Taking on Toxics (and more!) in the Minnesota Legislature
Update: The PFAS Prevention Package was introduced in the 2022 legislative session. all but one of the 8 bills made it into the final Environmental Omnibus bill in the House. Like most bills this year, it did not pass by the end of session. However, with the issue of these harmful “forever chemicals” continuing to gain visibility and concern, we expect to keep making progress on state policy next session.
The Minnesota Legislature is gathering now for their 2022 session. Last year Clean Water Action helped to pass a ban on PFAS (The Forever Chemicals) in Food Packaging and successfully worked to protect more Minnesota children from lead, but our work to protect you and your family from toxics doesn’t stop there!
This session, Clean Water Action will be working hard to
- Oppose attempts to weaken or repeal environmental protections
- Advance commonsense legislation like banning PFAS from a whole list of product categories
- Advocate for the removal of lead drinking water pipes across Minnesota
- Updating our aging water infrastructure
When it comes to PFAS "forever chemicals", we need to stop pollution at the source. By banning PFAS use in our everyday products, we can reduce exposure in our homes while also preventing these toxic chemicals from ending up in our soil, air and water. This legislative session, Clean Water Action will pursue what we're calling the PFAS Prevention Package. This package of bills will include:Disclosure:
Companies that use PFAS need to let the state of Minnesota know so we have an accurate picture. CWA supports requiring disclosure of how they are using PFAS chemicals in the products they produce, how much is being used, and the intended purpose.
Prohibiting PFAS Use in High Exposure Risk Products:
Many products that use PFAS are directly and disproportionately affecting the health of our water, environment, and families now – even though safer alternatives exist. Clean Water Action is advocating for the prohibition of PFAS in the production of these products:
- Ski wax. This is a recreational use that is not essential and deposits PFAS directly into the environment and into our waterways as the snowpack melts.
- Cookware. Like the ban on food packaging that was passed in 2021, cookware can be a direct and significant route of exposure to PFAS in our homes and bodies.
- Cosmetics. Products that we put on our skin should not contain hazardous chemicals.
- Juvenile Products. As is the case with other contaminants like lead or flame retardants, children are especially at risk from PFAS because smaller amounts are toxic and children are in crucial stages of development.
- Carpet, Furnishings, Aftermarket Treatments. Stain-resistance is convenient, but places PFAS in our homes where we spend the most of our time.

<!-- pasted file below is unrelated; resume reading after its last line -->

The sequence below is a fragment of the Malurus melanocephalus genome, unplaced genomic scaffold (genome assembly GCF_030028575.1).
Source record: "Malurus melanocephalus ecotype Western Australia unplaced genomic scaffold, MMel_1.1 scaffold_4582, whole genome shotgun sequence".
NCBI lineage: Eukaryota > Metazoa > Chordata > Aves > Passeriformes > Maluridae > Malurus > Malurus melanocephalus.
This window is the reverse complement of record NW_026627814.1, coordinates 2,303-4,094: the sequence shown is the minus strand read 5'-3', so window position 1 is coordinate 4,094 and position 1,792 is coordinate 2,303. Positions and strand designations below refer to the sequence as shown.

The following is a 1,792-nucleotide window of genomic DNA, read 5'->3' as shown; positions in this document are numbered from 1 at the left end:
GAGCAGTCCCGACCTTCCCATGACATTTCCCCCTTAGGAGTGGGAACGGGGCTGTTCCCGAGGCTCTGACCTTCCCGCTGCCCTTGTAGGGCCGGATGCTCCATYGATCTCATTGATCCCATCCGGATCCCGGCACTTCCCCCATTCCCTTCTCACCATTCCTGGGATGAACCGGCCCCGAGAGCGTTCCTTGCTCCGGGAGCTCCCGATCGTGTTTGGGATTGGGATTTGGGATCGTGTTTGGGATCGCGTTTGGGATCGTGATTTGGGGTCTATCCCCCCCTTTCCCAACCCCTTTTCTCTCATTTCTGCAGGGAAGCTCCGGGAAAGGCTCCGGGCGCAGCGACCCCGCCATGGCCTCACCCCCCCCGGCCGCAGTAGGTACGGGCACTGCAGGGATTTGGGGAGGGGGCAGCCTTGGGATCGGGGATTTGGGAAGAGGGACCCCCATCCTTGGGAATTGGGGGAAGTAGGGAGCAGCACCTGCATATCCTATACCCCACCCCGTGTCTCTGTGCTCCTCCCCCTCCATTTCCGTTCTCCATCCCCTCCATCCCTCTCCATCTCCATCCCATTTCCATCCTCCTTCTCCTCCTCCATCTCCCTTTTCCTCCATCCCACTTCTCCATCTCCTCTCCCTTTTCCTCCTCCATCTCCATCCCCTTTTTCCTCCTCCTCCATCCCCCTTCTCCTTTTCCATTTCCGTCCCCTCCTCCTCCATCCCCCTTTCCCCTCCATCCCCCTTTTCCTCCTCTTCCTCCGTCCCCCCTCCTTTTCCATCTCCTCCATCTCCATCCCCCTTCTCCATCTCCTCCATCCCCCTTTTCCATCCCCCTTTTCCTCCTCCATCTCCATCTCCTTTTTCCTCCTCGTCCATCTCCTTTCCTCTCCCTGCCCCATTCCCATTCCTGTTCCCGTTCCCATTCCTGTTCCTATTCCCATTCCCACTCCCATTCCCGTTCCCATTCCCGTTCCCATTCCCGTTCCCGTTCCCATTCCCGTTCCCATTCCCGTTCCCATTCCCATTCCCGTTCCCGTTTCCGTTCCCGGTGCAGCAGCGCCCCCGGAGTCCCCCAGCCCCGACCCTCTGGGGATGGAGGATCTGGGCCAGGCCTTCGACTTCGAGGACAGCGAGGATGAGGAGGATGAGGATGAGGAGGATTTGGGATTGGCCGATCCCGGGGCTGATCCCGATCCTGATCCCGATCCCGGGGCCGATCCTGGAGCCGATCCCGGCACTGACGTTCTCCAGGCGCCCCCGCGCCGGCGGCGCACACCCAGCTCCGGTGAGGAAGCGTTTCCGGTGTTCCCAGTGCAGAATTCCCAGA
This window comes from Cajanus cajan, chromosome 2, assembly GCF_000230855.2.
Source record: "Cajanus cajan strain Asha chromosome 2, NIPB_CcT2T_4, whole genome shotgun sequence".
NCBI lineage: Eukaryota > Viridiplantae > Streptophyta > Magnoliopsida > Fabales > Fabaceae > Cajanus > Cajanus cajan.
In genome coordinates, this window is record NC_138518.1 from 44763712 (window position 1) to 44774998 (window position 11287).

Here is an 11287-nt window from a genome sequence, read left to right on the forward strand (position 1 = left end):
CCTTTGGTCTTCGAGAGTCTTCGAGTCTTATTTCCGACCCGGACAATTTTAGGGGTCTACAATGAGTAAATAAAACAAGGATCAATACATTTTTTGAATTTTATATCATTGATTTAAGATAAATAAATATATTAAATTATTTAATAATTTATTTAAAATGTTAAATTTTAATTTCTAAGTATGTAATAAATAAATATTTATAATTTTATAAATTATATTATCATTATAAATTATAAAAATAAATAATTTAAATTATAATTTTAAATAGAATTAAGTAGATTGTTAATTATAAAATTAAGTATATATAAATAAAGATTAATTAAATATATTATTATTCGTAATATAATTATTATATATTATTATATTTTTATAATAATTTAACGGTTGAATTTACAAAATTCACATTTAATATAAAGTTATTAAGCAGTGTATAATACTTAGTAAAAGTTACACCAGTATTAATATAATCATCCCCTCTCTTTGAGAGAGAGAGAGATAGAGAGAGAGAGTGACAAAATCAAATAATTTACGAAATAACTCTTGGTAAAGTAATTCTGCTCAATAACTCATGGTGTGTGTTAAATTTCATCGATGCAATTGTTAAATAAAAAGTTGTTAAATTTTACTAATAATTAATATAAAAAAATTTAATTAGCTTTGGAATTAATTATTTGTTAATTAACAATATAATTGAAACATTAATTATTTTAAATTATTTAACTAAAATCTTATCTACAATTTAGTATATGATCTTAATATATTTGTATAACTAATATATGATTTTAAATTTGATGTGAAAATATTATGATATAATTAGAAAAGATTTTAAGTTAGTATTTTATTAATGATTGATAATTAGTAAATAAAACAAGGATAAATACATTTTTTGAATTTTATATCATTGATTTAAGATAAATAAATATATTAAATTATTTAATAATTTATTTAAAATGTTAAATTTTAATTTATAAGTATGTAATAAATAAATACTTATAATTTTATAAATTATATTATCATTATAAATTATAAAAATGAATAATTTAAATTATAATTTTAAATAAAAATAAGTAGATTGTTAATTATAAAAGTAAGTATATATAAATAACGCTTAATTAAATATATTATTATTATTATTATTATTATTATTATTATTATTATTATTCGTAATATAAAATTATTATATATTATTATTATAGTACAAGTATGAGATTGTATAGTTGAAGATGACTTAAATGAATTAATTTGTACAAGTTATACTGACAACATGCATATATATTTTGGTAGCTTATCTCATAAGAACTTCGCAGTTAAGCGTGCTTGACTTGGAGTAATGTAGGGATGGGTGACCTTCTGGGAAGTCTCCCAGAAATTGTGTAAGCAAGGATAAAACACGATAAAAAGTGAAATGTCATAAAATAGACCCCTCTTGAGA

- Outdoor Wear, Uniforms and other Textiles. PFAS is often used in extreme weather-resistant clothing or as a stain-resistant additive. In some cases, just a couple PFAS-coated jackets could contaminate a landfill's leachate to the point where it tests above what's considered safe.
- Firefighter turnout gear and expanding prohibition on firefighting foams. Firefighters already have one of the highest cancer rates in the nation. We can reduce their exposure and the runoff from firefighting foams by strengthening our existing restrictions on foam use and adding turnout gear.
And while that is more than enough to keep us busy, we will also be hard at work to address lead exposure as well. Lead exposure disproportionately impacts Black, brown, and Indigenous Minnesotans, children, people with disabilities, and people with low incomes. Getting the lead out is crucial to advancing justice for all people. Clean Water Action will work with partners to advance legislation and federal funds to replace 100,000+ lead drinking water service lines across Minnesota. We’ll be pushing for The Residential Lead Service Line Removal Grant Program that will fully fund replacing all lead service lines in Minnesota, prioritizing communities most impacted by lead.
In addition, Clean Water Action will continue to fight for funding for communities to address their aging and inadequate water infrastructure. We will be working with the Fix the Pipes Alliance to secure at least $300 million in water infrastructure bonding to replace and improve aging infrastructure and upgrade water treatment facilities. The amount should maximize our ability to take advantage of the anticipated federal match made possible by the bi-partisan federal infrastructure legislation.
There are so many other things that we will be advocating for with allies from across the environmental community and with the support of members like you! Stay tuned to hear more as the Session gets underway by following us on Facebook and Twitter and signing up for and reading our email action alerts. When you send a message on these important issues to your lawmakers, and when you encourage friends and family to do the same, it really does make a difference.
Finally, consider renewing your membership or making a special donation to keep our work going! Contributions will help fund our political work for the year and ensure that Clean Water Action can continue to fight for people and against polluters. Whether you’re able to donate $5, $10 or $100 you can be part of the solution! We’ll never be able to out fund industry opposition, but with more voices from communities across the state, we can continue to fight for what’s right – and win!
Thank you for your support, and here’s to making progress for clean water and a healthy future!